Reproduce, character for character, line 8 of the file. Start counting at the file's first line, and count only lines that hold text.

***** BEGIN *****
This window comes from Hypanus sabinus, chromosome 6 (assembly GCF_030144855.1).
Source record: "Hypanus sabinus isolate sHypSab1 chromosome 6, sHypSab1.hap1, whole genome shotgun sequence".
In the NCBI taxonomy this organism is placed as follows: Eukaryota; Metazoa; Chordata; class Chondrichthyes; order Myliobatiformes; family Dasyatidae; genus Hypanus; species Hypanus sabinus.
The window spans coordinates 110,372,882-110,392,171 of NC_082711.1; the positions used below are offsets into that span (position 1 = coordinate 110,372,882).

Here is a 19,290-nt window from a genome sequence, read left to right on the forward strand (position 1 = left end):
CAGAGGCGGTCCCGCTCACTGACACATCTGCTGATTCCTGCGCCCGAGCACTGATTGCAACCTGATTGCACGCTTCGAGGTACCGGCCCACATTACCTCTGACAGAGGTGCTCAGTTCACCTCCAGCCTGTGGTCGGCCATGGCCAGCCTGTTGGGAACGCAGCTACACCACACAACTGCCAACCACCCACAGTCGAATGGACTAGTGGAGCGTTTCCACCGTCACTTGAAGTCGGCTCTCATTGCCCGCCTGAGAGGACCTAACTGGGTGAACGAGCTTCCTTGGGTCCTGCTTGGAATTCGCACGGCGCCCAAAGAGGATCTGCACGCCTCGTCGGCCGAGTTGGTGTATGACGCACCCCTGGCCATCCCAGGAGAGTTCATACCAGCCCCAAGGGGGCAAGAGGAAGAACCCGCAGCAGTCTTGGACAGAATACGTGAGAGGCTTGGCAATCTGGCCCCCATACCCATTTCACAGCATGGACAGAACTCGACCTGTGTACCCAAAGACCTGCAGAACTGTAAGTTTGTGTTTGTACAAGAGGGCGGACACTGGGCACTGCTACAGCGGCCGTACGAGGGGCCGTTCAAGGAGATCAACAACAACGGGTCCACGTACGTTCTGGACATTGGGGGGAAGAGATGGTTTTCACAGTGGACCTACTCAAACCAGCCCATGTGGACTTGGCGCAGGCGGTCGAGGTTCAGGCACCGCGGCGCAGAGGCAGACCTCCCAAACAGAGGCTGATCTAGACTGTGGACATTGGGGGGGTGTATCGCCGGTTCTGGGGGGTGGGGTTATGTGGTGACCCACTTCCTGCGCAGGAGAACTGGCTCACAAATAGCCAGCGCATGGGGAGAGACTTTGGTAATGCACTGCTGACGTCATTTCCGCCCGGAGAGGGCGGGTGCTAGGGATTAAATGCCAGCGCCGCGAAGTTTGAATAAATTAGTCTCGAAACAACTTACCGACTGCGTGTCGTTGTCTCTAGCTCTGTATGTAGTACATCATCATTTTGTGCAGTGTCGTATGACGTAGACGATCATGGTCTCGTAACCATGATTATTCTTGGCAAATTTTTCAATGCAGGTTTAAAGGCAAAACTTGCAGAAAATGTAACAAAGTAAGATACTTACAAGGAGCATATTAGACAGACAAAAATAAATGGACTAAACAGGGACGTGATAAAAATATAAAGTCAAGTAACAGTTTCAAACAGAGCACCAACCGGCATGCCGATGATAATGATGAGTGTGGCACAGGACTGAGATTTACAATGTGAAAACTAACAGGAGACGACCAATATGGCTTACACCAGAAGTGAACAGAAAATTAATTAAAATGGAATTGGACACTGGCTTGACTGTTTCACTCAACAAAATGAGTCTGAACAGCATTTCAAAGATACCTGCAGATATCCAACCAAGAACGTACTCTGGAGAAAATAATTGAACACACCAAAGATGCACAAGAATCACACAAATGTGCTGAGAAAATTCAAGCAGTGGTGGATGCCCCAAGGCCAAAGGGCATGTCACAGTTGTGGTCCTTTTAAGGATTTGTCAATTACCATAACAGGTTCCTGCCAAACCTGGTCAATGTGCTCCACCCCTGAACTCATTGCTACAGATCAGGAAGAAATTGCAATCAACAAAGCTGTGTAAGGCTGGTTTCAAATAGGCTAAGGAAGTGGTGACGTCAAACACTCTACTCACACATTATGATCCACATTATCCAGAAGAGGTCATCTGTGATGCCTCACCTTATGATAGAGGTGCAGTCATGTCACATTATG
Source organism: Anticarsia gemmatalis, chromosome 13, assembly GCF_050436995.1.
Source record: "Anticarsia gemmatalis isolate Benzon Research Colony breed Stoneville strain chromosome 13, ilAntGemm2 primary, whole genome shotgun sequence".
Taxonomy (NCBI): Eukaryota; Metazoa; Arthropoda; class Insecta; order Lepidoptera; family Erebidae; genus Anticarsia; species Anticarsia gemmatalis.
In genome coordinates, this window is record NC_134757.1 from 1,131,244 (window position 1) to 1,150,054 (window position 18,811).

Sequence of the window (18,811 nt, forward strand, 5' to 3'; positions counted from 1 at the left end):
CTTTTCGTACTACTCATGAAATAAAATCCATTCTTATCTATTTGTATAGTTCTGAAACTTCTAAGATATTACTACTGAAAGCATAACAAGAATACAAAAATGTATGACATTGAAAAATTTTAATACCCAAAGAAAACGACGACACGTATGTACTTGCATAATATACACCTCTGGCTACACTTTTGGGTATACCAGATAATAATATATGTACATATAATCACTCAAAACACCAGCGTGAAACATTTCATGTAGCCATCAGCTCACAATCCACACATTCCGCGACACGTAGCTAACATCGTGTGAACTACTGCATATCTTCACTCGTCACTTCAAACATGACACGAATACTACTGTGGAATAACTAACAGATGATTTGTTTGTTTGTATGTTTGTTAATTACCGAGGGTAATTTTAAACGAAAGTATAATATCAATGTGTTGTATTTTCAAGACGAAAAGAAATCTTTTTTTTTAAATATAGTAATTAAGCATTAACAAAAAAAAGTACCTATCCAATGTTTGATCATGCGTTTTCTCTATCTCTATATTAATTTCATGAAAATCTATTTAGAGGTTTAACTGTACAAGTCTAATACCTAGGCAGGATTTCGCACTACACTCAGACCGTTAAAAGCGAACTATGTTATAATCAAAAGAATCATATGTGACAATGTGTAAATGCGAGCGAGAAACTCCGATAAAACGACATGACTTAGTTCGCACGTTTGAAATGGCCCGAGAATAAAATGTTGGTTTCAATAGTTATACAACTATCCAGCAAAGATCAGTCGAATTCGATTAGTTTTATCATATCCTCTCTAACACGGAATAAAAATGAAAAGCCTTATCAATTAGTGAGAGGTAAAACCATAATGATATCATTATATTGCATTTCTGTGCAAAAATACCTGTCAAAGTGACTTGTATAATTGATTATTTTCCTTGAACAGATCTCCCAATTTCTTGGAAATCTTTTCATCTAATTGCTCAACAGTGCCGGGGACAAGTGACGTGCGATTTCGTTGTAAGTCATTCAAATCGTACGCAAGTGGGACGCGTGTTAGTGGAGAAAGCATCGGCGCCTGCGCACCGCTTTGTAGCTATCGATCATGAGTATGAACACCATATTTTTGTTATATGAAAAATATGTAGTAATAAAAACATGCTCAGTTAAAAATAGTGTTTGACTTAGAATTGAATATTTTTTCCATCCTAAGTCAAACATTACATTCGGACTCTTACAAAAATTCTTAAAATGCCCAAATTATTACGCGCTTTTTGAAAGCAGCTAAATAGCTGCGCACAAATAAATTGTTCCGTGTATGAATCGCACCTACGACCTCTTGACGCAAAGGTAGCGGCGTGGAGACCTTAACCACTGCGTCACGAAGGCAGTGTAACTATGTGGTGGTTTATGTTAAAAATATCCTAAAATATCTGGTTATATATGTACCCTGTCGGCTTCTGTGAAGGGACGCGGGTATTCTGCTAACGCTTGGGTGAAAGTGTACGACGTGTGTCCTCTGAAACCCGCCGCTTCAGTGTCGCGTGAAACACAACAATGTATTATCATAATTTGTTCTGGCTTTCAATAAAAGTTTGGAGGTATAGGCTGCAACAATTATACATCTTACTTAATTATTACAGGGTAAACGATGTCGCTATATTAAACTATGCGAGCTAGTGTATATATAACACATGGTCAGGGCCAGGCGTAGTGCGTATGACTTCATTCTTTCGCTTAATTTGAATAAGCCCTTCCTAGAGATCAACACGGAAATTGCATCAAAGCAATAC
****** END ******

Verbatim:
Source record: "Anticarsia gemmatalis isolate Benzon Research Colony breed Stoneville strain chromosome 13, ilAntGemm2 primary, whole genome shotgun sequence".